The Fund's service of the writ left the Department with two options: (1) answer the writ and appear before the court to assert its defenses, or (2) ignore the writ and have a default judgment imposed against the state treasury. When a similar ultimatum was present in Federal Maritime Commission, the Supreme Court stated: “To conclude that this choice does not coerce a State to participate in an ․ adjudication would be to blind ourselves to reality.” 535 U.S. at 763–64.

The Fund's claim that the Department has admitted its indebtedness to Pharoah is immaterial. The Eleventh Amendment is a matter of jurisdiction, not liability. See In re NVR, 189 F.3d at 452 (“The Eleventh Amendment, of course, does not free Maryland from federal law, but simply the jurisdiction of federal courts.”). It is the mere imposition of federal jurisdiction on a state, thereby offending its dignity as a sovereign, that violates this constitutional protection. See Fed. Mar. Comm'n, 535 U.S. at 769; Alden, 527 U.S. at 715. This injury results “regardless of the relief sought,” Metcalf and Eddy, 506 U.S. at 146, and regardless of whether the relief is actually owed, see Automatic Sprinkler Corp. of Am. V. Darla Env't Specialists Inc., 53 F.3d 181, 182 (7th Cir.1995) (“Automatic Sprinkler believes that sovereign immunity is inapplicable because it is trying to collect money that the United States concededly owes to Darla. This does not cut much ice.”).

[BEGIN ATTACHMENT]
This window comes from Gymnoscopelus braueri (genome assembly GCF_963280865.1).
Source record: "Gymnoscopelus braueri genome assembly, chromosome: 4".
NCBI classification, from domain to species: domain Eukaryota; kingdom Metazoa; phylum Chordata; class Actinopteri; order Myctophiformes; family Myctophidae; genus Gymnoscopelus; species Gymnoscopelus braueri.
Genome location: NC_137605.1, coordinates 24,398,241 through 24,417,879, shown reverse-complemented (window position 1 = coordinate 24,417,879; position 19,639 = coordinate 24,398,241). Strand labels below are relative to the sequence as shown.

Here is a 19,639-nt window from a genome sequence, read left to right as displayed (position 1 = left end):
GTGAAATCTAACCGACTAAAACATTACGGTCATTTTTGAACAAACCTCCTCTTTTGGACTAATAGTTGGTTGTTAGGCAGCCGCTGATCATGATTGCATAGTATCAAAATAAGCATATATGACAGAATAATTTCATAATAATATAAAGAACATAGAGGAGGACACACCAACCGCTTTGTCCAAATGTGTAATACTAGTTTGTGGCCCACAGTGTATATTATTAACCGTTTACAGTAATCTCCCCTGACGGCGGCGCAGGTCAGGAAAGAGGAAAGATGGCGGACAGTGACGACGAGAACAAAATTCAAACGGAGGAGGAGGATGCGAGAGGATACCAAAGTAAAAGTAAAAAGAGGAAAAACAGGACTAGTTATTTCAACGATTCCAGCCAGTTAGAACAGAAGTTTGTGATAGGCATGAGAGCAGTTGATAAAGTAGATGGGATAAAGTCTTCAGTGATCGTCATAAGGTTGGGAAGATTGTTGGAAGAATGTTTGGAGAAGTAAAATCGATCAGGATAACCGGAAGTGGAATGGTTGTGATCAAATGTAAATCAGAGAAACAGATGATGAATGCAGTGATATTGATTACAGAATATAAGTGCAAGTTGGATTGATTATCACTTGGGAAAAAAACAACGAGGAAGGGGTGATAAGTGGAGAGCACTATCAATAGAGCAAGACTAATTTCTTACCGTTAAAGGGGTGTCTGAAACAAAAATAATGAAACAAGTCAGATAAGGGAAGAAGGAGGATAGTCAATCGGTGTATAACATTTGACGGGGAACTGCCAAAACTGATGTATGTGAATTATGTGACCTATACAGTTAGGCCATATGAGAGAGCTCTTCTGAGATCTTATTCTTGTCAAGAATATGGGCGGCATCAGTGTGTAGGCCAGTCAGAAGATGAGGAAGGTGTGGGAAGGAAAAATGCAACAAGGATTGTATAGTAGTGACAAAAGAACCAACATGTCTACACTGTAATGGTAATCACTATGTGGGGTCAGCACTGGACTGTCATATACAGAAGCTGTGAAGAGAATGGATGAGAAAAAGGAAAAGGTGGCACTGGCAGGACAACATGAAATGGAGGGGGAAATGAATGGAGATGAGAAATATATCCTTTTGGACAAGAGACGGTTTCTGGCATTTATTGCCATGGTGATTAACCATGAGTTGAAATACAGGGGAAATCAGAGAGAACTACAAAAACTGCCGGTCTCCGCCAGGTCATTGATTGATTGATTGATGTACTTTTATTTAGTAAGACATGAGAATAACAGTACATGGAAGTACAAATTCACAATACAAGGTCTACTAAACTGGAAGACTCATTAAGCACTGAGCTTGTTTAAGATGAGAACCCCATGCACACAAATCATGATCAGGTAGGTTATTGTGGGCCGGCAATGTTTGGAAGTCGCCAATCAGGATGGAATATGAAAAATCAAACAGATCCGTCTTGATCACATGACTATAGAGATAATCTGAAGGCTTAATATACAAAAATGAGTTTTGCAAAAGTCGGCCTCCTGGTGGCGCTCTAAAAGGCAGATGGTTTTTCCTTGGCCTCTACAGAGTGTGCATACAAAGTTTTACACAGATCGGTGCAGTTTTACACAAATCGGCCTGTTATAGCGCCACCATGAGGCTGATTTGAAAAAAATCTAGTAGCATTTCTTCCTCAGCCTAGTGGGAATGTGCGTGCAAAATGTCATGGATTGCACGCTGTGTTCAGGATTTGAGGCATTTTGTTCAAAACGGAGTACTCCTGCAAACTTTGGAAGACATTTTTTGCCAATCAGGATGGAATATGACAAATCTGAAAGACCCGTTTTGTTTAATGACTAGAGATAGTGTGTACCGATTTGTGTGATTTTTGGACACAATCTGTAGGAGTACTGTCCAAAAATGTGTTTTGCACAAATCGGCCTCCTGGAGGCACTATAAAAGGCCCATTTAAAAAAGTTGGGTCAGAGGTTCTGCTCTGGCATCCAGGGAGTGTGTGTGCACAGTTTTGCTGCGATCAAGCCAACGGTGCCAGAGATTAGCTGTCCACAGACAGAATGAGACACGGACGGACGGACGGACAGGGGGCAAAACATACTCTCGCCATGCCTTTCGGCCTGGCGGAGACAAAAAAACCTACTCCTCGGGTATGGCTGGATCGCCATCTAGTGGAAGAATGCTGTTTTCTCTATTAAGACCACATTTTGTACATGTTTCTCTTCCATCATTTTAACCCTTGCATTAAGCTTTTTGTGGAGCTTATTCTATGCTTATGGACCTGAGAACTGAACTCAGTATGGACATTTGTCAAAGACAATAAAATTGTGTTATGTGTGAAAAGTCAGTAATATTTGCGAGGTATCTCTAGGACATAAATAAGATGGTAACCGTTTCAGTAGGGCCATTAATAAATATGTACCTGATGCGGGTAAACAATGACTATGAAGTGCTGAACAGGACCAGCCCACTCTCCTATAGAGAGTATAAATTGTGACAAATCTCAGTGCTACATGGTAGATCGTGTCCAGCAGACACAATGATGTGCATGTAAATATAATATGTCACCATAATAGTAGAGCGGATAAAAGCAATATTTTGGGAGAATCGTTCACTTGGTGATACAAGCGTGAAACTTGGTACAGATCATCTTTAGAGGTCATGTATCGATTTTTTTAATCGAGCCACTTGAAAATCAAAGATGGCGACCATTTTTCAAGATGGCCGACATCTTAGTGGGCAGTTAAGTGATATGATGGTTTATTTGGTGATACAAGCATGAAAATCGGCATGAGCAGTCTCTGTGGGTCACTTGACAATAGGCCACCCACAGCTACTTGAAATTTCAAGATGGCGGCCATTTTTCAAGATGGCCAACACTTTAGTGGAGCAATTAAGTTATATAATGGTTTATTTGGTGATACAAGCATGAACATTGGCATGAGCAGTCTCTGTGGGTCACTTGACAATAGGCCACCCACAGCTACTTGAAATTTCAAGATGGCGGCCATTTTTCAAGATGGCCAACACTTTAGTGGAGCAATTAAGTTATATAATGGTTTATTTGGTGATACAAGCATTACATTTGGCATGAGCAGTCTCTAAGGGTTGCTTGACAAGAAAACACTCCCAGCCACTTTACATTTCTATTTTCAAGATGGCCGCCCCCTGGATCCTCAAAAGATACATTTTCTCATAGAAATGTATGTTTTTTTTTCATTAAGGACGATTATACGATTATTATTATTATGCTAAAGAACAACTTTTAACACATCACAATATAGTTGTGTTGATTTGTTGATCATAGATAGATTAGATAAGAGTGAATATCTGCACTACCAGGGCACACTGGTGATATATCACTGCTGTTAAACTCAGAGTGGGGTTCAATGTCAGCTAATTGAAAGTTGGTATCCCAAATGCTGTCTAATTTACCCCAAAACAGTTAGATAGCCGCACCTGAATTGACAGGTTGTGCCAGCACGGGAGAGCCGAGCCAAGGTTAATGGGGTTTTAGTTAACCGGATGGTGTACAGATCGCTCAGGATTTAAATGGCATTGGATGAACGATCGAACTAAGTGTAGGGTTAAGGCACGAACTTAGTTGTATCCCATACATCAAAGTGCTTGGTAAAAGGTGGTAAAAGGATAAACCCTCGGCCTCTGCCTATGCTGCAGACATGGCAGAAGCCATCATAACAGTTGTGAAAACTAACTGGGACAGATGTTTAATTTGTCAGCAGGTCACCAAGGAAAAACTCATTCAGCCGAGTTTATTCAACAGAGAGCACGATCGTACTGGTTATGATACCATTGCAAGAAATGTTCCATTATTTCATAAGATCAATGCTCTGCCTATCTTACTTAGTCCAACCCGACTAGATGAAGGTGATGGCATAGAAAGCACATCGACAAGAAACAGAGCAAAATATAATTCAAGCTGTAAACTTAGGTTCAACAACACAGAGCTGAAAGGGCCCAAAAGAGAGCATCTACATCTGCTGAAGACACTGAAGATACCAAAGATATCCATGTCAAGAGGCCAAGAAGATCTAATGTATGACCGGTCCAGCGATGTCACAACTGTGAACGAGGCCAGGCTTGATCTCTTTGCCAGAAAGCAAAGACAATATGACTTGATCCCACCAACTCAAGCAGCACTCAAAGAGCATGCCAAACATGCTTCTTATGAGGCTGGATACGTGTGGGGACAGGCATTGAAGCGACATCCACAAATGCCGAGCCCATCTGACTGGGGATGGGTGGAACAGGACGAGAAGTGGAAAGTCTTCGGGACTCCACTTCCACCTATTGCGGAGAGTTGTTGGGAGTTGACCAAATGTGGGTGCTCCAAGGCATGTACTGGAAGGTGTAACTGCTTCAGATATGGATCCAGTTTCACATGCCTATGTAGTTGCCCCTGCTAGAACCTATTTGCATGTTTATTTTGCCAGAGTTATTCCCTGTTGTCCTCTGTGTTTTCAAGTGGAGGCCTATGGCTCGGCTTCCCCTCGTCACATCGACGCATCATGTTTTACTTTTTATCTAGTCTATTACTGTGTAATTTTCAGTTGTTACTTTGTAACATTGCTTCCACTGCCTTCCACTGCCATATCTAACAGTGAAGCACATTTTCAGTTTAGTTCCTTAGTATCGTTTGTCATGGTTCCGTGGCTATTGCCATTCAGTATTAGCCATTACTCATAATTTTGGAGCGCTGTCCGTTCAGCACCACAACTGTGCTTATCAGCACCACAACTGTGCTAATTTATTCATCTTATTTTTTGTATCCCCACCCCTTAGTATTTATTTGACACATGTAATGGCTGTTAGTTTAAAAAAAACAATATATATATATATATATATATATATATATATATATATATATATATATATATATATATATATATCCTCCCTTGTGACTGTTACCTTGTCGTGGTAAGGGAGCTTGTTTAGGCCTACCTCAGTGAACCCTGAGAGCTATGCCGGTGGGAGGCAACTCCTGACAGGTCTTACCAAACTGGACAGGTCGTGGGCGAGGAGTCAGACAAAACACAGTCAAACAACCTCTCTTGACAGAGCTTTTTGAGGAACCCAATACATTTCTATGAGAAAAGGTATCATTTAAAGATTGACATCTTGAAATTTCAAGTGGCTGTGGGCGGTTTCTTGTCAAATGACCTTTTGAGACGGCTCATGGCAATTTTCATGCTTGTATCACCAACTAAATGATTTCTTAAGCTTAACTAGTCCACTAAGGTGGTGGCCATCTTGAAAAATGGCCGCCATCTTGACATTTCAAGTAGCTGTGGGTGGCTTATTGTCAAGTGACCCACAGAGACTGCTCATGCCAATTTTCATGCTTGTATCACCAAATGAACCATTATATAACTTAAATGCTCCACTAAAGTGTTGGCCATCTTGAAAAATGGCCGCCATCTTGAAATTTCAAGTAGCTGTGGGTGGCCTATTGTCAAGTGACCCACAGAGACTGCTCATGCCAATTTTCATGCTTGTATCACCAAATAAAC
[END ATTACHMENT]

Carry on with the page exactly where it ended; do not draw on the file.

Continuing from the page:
Accordingly, we conclude that this garnishment action is a “suit” in the procedural sense. The state is the named garnishee, the adversarial posture of the action “demands affirmative action by Maryland,” In re NVR, 189 F.3d at 453, and the action is indisputably premised on jurisdiction over the sovereign.

We also find that the underlying garnishment action satisfies the substantive criteria of a “suit” because it demands recovery from the state treasury. See Gray v. Laws, 51 F.3d 426, 433 (4th Cir .1995). From the outset of the Republic a sovereign has enjoyed immunity from suits to attach its property, see The Schooner Exch. v. McFaddon, 11 U.S. (7 Cranch) 116 (1812) (attachment of foreign vessel), and this principle applies equally to efforts to attach the funds of the sovereign to satisfy the debt of another, see Mine Safety Appliances Co. v. Forrestal, 326 U.S. 371, 375 (1945) (“In effect ․ this is an indirect effort to collect a debt allegedly owed by the government in a proceeding to which the government has not consented.”).